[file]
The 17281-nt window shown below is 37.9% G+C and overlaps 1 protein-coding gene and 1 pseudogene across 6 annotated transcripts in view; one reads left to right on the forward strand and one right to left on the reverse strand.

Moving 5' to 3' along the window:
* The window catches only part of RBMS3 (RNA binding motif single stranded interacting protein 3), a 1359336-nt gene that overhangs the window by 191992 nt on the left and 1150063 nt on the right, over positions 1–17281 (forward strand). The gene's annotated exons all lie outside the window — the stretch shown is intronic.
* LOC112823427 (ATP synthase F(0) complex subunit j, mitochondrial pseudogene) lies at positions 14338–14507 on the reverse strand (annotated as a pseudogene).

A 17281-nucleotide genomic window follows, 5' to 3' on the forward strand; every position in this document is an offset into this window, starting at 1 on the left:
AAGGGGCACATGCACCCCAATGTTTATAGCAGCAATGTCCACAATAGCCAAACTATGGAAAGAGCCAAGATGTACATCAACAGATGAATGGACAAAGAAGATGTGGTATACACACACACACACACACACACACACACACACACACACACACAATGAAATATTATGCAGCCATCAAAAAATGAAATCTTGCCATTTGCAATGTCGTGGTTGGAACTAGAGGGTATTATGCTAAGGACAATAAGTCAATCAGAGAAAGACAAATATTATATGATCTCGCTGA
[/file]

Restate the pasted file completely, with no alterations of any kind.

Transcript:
The 17281-nt window shown below is 37.9% G+C and overlaps 1 protein-coding gene and 1 pseudogene across 6 annotated transcripts in view; one reads left to right on the forward strand and one right to left on the reverse strand.

Moving 5' to 3' along the window:
* The window catches only part of RBMS3 (RNA binding motif single stranded interacting protein 3), a 1359336-nt gene that overhangs the window by 191992 nt on the left and 1150063 nt on the right, over positions 1–17281 (forward strand). The gene's annotated exons all lie outside the window — the stretch shown is intronic.
* LOC112823427 (ATP synthase F(0) complex subunit j, mitochondrial pseudogene) lies at positions 14338–14507 on the reverse strand (annotated as a pseudogene).

A 17281-nucleotide genomic window follows, 5' to 3' on the forward strand; every position in this document is an offset into this window, starting at 1 on the left:
AAGGGGCACATGCACCCCAATGTTTATAGCAGCAATGTCCACAATAGCCAAACTATGGAAAGAGCCAAGATGTACATCAACAGATGAATGGACAAAGAAGATGTGGTATACACACACACACACACACACACACACACACACACACACACACAATGAAATATTATGCAGCCATCAAAAAATGAAATCTTGCCATTTGCAATGTCGTGGTTGGAACTAGAGGGTATTATGCTAAGGACAATAAGTCAATCAGAGAAAGACAAATATTATATGATCTCGCTGA